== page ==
Monday, June 23, 2014

Confessions of a Transformed Heart

I love to read, and I read a lot. But this past spring I read a book that shook my heart and brought me to my knees in tears....that doesn't happen to me very often.

The book was Confessions of a Transformed Heart by Nancy Sheppard. Nancy and her husband traveled to Liberia in the 1980s to work as missionaries. The book follows their missionary journey through war, hardship, celebration, and grief. Her words are simple, but her message and humility is profound.

While I could write an essay about my thoughts on this book, I'll leave you with the 3 areas this book most specifically challenged me in:

1. My Relationship with God

From the first chapter I was struck by Nancy's passion for our Savior, but even more so I was struck by her obedience and quest for improvement. Several times Nancy wrote about God calling her out on ____ or her need to improve on ____, and her subsequent journey in obeying God's call. I am not so good in this area. First, I often feel as though I act and then seek God's direction. Secondly, if I do feel God speaking to me, I often shy away from requests that make me uncomfortable.

While reading a certain portion of this book I felt immensely convicted about my actions and attitude towards 2 individuals. As awkward and uncomfortable as it was, I apologized. While I was immensely touched by the grace and forgiveness of these two ladies, I was even more overwhelmed by the pure joy I felt from obedience.

Nancy's continuous strive for improvement in her walk with Christ and life as a Christian was also inspiration. Not only would she seek out character traits to work on, but she went about such work with vigor and diligence. Far too often I find myself falling into a place of complacency - not examining where I need to improve or ignoring what I know needs to be changed.

2. My Relationship with my Husband

I've only been married for 5.5 months, but Brandon and I are already on the cusp of making some pretty significant decisions about our future - particularly where we will be living come this fall. There is a pretty profound point in the book where Nancy is dreading returning to the mission field. Due to civil war, her life in Africa and work on the mission field has become extremely uncomfortable and emotionally and physically draining - and she is ready not to return. At this point her husband tells her that if it is that she cannot return, they won't, but if it is that she simply does not want to return, they will head back to Africa.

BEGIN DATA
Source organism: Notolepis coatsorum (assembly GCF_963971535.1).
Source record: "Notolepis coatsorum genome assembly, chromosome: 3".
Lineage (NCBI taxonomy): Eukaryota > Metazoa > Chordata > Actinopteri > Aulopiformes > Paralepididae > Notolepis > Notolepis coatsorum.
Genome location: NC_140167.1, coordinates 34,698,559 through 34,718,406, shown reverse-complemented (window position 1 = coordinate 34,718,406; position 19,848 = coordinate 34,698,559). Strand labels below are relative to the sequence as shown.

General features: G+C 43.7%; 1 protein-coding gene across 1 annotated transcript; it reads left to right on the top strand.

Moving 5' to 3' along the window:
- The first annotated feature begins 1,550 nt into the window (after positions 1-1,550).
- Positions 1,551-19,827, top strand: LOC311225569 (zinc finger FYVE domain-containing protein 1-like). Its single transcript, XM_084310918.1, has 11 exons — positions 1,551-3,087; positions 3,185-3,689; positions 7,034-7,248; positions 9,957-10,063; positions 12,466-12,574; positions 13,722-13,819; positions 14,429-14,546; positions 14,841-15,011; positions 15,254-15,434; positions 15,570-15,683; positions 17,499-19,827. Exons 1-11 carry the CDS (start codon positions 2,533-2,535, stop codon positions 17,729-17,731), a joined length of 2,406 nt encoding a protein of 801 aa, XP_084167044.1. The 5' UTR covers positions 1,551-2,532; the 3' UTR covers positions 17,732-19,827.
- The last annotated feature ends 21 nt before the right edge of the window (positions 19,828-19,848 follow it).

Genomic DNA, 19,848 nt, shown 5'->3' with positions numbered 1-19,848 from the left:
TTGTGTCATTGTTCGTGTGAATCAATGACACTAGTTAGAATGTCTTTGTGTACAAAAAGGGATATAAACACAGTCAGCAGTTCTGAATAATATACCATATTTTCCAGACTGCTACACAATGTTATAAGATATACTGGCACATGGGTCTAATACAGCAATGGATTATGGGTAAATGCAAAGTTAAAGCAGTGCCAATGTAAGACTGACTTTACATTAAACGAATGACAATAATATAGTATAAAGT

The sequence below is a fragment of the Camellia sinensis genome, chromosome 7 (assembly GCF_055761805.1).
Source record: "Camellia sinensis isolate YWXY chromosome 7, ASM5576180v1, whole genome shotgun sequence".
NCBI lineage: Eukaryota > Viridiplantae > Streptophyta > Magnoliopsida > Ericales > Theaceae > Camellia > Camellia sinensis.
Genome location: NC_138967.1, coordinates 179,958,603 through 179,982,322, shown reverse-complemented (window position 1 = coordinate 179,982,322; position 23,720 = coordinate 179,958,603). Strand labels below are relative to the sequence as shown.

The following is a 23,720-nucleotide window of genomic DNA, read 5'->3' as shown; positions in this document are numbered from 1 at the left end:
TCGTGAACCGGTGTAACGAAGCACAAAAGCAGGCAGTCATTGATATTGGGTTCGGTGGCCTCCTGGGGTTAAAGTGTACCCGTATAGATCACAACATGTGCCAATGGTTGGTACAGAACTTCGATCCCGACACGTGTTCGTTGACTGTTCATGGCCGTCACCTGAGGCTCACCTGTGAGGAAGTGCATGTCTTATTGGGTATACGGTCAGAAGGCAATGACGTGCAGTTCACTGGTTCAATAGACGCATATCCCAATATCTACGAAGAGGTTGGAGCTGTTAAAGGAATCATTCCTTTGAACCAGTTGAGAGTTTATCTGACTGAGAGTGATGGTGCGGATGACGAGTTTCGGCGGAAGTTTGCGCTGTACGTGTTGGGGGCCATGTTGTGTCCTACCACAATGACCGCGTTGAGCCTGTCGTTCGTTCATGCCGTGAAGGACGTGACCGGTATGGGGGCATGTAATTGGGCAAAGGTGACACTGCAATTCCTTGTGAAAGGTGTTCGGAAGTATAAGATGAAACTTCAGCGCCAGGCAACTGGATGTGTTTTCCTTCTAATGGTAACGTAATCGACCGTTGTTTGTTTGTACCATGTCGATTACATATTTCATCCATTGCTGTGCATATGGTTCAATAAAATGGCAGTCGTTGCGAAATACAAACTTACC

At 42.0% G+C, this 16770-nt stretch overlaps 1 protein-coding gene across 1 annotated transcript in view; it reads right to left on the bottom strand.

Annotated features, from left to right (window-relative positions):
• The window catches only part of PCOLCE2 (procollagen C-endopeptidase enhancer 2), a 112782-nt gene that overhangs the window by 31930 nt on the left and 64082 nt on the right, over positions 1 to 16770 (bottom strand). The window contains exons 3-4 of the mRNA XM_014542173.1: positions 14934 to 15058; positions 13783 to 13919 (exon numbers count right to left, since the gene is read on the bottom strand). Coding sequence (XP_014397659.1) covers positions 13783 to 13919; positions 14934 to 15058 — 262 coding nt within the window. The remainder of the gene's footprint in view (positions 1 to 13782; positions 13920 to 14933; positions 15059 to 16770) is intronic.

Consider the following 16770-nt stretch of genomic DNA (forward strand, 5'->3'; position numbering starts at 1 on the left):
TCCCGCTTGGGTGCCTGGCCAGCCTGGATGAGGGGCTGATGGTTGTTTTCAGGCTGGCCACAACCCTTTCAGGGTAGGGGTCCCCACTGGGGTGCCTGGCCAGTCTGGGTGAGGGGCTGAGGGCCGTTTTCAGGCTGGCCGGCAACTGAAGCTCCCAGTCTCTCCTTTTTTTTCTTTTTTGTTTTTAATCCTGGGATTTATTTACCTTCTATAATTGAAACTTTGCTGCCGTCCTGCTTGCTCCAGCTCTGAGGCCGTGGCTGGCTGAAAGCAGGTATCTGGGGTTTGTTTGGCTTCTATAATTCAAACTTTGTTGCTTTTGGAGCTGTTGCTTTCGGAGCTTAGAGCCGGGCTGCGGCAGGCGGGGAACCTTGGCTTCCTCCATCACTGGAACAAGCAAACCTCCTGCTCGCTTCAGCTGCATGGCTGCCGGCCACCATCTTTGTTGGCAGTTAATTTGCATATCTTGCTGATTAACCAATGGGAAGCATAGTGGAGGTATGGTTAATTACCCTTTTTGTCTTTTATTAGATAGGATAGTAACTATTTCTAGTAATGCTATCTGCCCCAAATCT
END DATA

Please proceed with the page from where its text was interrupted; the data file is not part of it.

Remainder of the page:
It would have been easy for Nancy to say she couldn't. But she didn't, and the joy she talks about afterwards that came from following God's will and submitting to her husband's leadership is so powerful (and beautiful!).

At this point in my reading, the tears were flowing. I love my husband, but while my mouth was saying that I would follow him to the ends of the Earth, my attitude was screaming that I wanted to stay put! God has blessed me with an amazing husband, and he used this book to open my eyes towards and area where I was not respecting him or trusting his decisions. The conversations B and I have had over the last 2 months have been amazing.

3. My Relationship with the Things I Value

Nancy herself sums up my favorite final takeaway in an interview she gave with SharperIron. When asked what she hopes readers take away from her book she states:

"One by one God took away the many "idols" I was worshiping - security, friendship, affirmation, ministry, comfort, control, etc. etc. etc. All I had left was Christ. I believe he did so for a grand purpose. He wanted me to know-and tell others-that He is enough. If you lose everything, God is enough."

Have a summer reading list? Even if you don't, you should start one - with Confessions of a Transformed Heart at the top.